Stop Loss Orders

Know different stop loss orders! Never ever trade without a stop loss order in place, this is the most important lesson a trader needs to learn from the very start of the trading career. Risk management is an important part of any trading decision. One important way to control your trading risk is by setting stop loss exits. A stop loss order is a practical tool used in risk management. However, there is an art of developing the right stop loss exit strategy.

Placing your stop loss order requires fine tuning on your part. On the one hand, you don’t want to get too liberal with your stops that you never lock in a profit. On the other hand, you don’t want to set too tight stops that you constantly get bumped out of the market.

Entry and exit for each trade is very important. Your exits must be carefully coordinated with your entries. The topic of setting stop loss exits generally falls under the heading of trading systems. This is a trading skill that you can only learn with experience.

Setting a proper stop loss is going to make a lot of difference in your trading system success or failure. How many stop loss orders you can use in trading? There are a variety of stops that you can incorporate into your trading system. The following sevens are the most valuable stop loss orders:

1. Initial Stop Loss Order:
Whenever you enter a trade, put a stop loss order first. It is the largest loss that you are going to take in the current trade. This stop is identified before you enter the market. This is the first stop set at the very beginning of the trade. The initial stop is also used to calculate your position size.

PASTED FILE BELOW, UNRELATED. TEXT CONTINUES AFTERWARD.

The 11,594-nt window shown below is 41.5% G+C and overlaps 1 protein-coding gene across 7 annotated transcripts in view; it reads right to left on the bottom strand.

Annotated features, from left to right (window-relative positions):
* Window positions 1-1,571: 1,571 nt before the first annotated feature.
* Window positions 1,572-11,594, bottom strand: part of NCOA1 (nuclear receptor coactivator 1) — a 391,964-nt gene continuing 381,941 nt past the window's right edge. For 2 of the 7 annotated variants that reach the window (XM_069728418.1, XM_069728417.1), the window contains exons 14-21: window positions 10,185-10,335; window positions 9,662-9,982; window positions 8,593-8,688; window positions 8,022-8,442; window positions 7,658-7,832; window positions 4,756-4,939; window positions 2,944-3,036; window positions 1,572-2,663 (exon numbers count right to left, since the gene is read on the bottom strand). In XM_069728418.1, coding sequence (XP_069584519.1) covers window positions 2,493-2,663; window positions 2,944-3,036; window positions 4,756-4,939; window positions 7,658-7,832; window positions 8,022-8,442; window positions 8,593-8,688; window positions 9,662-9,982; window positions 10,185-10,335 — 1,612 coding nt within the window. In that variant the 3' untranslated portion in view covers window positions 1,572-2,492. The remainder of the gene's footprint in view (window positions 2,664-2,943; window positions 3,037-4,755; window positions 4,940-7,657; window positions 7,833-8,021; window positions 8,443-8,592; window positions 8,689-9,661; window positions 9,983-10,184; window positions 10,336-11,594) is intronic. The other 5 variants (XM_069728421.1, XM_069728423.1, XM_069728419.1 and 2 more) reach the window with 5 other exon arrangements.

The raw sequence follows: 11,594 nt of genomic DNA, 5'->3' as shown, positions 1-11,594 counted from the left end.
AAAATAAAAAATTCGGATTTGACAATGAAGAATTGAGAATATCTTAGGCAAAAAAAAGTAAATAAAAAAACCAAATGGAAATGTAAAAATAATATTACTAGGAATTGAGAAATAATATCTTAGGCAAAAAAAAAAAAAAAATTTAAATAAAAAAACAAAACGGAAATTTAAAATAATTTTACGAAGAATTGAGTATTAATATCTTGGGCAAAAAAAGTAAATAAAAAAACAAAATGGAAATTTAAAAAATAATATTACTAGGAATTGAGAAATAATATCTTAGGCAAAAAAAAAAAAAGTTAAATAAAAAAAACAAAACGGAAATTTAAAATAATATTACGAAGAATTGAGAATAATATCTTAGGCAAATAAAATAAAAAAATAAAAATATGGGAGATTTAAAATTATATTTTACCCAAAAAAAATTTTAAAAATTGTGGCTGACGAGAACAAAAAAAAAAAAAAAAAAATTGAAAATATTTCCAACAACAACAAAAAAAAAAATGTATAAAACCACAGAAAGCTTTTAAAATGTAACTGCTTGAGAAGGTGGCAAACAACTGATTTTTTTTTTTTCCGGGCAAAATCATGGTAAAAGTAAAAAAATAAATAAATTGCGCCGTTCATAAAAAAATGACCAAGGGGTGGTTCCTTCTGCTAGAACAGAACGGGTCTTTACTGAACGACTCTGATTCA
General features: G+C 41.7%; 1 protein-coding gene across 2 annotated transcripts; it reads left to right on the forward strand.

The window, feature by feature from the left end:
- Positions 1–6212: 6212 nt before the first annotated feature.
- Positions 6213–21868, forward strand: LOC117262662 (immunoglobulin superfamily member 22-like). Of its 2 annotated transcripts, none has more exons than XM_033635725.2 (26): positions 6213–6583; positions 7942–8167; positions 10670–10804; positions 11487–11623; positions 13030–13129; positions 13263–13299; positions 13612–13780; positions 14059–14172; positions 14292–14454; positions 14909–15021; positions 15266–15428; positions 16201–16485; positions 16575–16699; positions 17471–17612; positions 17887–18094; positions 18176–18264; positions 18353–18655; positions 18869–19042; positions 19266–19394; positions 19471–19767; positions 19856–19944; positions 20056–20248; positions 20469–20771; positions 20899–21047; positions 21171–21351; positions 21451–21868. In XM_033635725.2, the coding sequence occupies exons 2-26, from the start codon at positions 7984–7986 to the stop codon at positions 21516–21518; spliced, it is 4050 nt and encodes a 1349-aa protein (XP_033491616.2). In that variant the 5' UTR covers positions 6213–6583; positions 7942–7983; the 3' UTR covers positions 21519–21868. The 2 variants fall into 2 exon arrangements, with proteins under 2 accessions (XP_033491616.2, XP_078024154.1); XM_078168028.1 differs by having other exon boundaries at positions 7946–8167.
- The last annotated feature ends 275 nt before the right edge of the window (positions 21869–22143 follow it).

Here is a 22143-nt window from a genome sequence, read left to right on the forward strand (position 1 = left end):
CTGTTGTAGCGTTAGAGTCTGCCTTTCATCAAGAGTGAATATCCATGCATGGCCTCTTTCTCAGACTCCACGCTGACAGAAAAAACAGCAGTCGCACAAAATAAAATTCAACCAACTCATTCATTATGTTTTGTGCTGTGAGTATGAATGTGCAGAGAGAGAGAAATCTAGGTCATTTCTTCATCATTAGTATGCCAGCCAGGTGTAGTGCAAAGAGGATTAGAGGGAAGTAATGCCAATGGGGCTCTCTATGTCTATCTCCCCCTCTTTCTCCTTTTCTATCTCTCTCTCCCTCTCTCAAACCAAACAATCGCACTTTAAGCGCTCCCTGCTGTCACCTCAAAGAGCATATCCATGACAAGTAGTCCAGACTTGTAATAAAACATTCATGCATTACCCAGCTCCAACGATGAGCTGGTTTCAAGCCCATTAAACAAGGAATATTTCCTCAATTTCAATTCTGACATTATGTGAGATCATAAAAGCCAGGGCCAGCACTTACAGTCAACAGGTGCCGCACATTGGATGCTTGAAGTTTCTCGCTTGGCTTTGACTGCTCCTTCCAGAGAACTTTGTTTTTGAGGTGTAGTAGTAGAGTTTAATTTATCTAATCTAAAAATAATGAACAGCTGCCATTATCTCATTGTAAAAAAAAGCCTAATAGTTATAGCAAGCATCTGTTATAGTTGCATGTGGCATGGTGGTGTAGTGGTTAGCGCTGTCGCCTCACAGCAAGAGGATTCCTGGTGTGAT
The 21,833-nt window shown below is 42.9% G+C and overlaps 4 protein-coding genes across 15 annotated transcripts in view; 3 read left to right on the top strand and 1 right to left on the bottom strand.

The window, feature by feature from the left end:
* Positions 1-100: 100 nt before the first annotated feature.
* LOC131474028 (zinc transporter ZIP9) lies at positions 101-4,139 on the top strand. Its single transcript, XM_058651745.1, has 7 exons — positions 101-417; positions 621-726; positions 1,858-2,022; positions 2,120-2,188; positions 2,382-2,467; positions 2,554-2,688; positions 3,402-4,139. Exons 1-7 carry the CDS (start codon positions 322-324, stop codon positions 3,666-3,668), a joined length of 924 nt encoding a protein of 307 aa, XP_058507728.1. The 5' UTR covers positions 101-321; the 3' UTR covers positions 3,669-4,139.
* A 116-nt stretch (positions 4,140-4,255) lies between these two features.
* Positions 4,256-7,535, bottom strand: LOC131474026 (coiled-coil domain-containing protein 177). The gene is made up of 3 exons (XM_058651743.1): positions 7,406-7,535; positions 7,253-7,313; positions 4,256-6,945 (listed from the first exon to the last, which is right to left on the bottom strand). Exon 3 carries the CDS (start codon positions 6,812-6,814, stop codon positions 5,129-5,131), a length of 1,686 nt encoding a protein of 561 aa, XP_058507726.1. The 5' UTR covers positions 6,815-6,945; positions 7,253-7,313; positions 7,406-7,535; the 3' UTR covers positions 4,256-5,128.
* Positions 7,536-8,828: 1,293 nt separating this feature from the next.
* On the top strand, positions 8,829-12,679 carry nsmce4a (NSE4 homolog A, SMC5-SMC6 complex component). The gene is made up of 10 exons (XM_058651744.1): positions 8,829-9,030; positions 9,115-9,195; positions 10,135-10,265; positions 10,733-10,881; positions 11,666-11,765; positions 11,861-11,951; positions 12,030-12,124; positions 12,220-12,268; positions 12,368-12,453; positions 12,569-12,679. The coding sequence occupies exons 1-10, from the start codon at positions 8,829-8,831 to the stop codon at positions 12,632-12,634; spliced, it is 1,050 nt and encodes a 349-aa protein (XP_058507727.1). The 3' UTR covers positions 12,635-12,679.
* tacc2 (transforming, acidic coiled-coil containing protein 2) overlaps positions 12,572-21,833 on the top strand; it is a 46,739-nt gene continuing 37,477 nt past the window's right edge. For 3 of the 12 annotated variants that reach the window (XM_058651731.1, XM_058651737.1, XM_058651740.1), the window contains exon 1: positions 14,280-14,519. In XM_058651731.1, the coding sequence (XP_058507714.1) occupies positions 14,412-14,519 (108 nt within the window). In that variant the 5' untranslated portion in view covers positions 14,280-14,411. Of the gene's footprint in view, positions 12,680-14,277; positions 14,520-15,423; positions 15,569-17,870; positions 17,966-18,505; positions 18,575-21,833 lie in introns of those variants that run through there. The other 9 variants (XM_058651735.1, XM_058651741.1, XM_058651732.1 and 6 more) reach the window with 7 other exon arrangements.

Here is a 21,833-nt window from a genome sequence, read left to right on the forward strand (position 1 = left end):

2. Trailing Stop Loss Order
Using trailing stop loss orders is a good idea. This stop trails the price action. A trailing stop locks in profits when the price action is reversed. Trailing stop loss orders develop as the market develops. The trailing stop lets you lock in profit as the market moves in your favor.

3. Resistance Stop Loss Order:
Trend is your friend as long as you ride it in the right direction. A resistance stop is placed just under the countertrend pullbacks in a trend. This is a form of a trailing stop used in trends.

4. Three Bar Trailing Stop Loss Order:
Every trend is bound to reverse at some price. Many traders can’t anticipate a trend reversal and lose the unrealized gains when there is a sudden trend reversal. This stop is used in a trend when the market seems to be losing momentum and you anticipate a reversal in trend.

5. One Bar Trailing Stop Loss Order:
Use this stop after three to five bars move strongly in your favor when the prices have reached your profit target zone. This stop is used when there is a breakaway market and you want to lock in profits.

6. Trendline Stop Loss Order:
Use this stop when you are riding an uptrend or a downtrend. You always want to get out when the prices close on the opposite side of the trendline. Use a Trendline Stop placed under the lows in an uptrend or on top of highs in a downtrend.

7. Regression Channel Stop Loss Order:
A regression channel usually represents the width of the trend channel. A regression channel forms a channel between the highs and lows of the trend. Stops are placed on the outside of the lows of the channel on uptrends and outside the highs of the channel in downtrends. Prices should close outside the channel for the stop to be taken.

You always need to put your stop loss orders in accordance with the underlying market conditions. Try to overcome your fear and place your stop loss orders at reasonable places in the market. If you find yourself being stopped out too frequently or if you seem to be getting out of the trend too early then most probably you are trading with a fearful mindset.

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